Many companies view production maintenance as a necessary evil or, at best, a cost that is difficult to isolate and even harder to control. Through the years, this viewpoint has led manufacturers to simply accept their maintenance operation "as is" and as a result, made little investment in maintenance improvement initiatives. But for some, a well-executed maintenance strategy delivers a competitive advantage.
If you determine that production maintenance is truly a core competency, you should turn your efforts to improving your current maintenance organization. However, if you determine that maintenance is not a core competency, then the option to outsource all or part of your maintenance becomes a viable option.
Outsourcing options are causing many companies to take a fresh look at the key elements of their maintenance programs. The development and implementation of an effective maintenance plan has significant challenges that must be overcome.
People. How am I going to find, train and retain technically competent maintenance personnel?
Management. Where do I find the leadership within my own organization to move from traditional maintenance to Total Productive Maintenance?
Performance measurement. Do I have the people and processes in place to perform root-cause analysis, elevate the use of our computerized maintenance management system (CMMS), and track and adapt from performance measurements?
Spare parts and maintenance supplies. Where do I find time to address repairs, procurement, management, ownership, warranty administration and total-cost-to-own issues?
Costs. How do I maximize the value of every dollar spent on maintenance and reduce the costs associated with poor maintenance?
Partnering with a professional maintenance organization addresses these issues with experts who face and meet these challenges daily. An additional benefit of outsourcing to a maintenance partner is that you gain greater control over maintenance. This may sound strange, but it's been proven to be true. Essentially, while you may lose some control over the maintenance activities (and you should want that to happen), you gain much greater control over the maintenance results.
One final benefit of an outsourcing partnership is that you are able to re-deploy some of your key people to areas that are truly core competencies for your company.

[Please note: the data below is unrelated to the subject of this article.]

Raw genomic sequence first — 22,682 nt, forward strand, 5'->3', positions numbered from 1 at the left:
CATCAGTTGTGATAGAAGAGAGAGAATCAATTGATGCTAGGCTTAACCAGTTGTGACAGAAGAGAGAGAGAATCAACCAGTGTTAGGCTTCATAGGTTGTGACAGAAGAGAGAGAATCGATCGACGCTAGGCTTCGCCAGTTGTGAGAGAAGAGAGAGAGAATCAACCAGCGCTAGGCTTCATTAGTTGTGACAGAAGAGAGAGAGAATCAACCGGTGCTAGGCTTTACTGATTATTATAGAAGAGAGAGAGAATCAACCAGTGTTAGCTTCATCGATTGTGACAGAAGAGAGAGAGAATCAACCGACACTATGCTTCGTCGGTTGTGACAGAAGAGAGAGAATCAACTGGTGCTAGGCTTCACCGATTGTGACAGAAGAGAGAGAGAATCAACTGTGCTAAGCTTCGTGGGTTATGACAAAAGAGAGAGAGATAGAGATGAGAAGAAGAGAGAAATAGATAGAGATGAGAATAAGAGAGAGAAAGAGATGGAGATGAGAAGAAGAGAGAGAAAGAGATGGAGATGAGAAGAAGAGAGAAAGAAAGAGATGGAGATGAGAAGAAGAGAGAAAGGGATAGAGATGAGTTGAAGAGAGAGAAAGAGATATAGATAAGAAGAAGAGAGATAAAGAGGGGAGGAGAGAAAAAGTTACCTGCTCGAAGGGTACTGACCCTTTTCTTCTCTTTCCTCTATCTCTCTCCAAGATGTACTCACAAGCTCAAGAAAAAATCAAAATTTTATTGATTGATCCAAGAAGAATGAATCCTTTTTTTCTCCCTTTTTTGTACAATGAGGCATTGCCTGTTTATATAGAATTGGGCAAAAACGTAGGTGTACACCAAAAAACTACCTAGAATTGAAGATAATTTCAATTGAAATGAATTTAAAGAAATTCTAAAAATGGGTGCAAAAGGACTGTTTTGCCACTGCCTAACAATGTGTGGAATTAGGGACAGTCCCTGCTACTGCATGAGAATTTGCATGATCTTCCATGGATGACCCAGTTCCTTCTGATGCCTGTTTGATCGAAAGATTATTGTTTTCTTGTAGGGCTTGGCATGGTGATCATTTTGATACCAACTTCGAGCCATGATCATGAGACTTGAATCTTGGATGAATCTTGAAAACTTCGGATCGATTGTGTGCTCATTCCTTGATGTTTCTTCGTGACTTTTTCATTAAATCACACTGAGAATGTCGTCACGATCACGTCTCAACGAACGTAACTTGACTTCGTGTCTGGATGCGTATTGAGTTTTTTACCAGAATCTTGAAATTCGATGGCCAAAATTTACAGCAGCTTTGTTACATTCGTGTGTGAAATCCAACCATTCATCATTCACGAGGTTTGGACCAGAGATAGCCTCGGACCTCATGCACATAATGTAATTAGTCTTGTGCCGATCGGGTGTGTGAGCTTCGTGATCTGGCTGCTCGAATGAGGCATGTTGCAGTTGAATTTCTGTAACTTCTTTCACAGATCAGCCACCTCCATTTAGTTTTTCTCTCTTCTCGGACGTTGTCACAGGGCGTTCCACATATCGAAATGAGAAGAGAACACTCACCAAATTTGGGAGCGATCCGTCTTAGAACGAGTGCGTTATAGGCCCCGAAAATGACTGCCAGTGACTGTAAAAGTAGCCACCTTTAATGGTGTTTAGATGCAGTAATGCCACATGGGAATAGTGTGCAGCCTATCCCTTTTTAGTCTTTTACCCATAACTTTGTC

A true maintenance partnership includes the following key elements:
- Performance measurements are developed and clearly communicated.
- Planned maintenance is established as the focus of the operation.
- Maintenance becomes a competitive advantage.
- Both manufacturer and maintenance contractor desire a mutually beneficial relationship.
- Maintenance best practices are established and tracked.
One option to consider when outsourcing is to contract maintenance "situationally," to help improve machine uptime and reliability. Yet the relationship calls for a definitive start and stop date, so any progress made during the term of the contract has the possibility of reverting back to the status quo once the contract has expired. Another option is outsourcing the maintenance activities. This gives your maintenance partner complete ownership of production and facilities maintenance, including the people, management, spare parts procurement, repairs, vendor management, processes, CMMS, technical support, data collection, performance measurements and maintenance results.
This option is attractive to manufacturers who want to assign responsibility for a non-core part of their operation to maintenance professionals.
You can take several steps to ensure the review process is productive. First, prepare a description of the level of service the outsourced partner needs to provide. This statement should clarify the responsibilities, service levels, reporting needs and conformance parameters. Look for companies that assume total responsibility for the maintenance elements.
Also, look for an outsourced partner that uses your own maintenance talent as they assume responsibility for your maintenance operation. Next, investigate the culture of your potential maintenance partners to ensure it will blend with yours. This is critical to a long-term relationship.
Ask for a written proposal which covers not only how the maintenance will be performed, but how the contractor plans to transition from an internal maintenance mode to contract maintenance mode. Determine if the contractor has the flexibility and depth to call on additional resources.
Also, verify that the contractor has a comprehensive performance measurement strategy. Ask for a maintenance plan and make sure the scope of work is clearly defined.
Ask for references, but don't stop there. Visit plants where the potential partner is currently performing maintenance. Inquire what the partner is like to work with. Are they responsive? Can they really do what they say they will do? Are they flexible? Are they knowledgeable, professional people to work with?
Carefully develop a fixed-price agreement that provides clear statements of responsibilities and, therefore, accountabilities. Fixed-price agreements also take the variability out of your maintenance budget.
Most important, begin an open, two-way dialogue with plenty of feedback opportunities. Like personal relationships, the best partnerships occur when the two parties have a high level of respect and trust for one another.
For more information, contact: Advanced Technology Services, Inc., 8201 N. University, Peoria, IL 61615 309-693-4000 fax: 309-693-4164 E-mail: info@AdvancedTech.com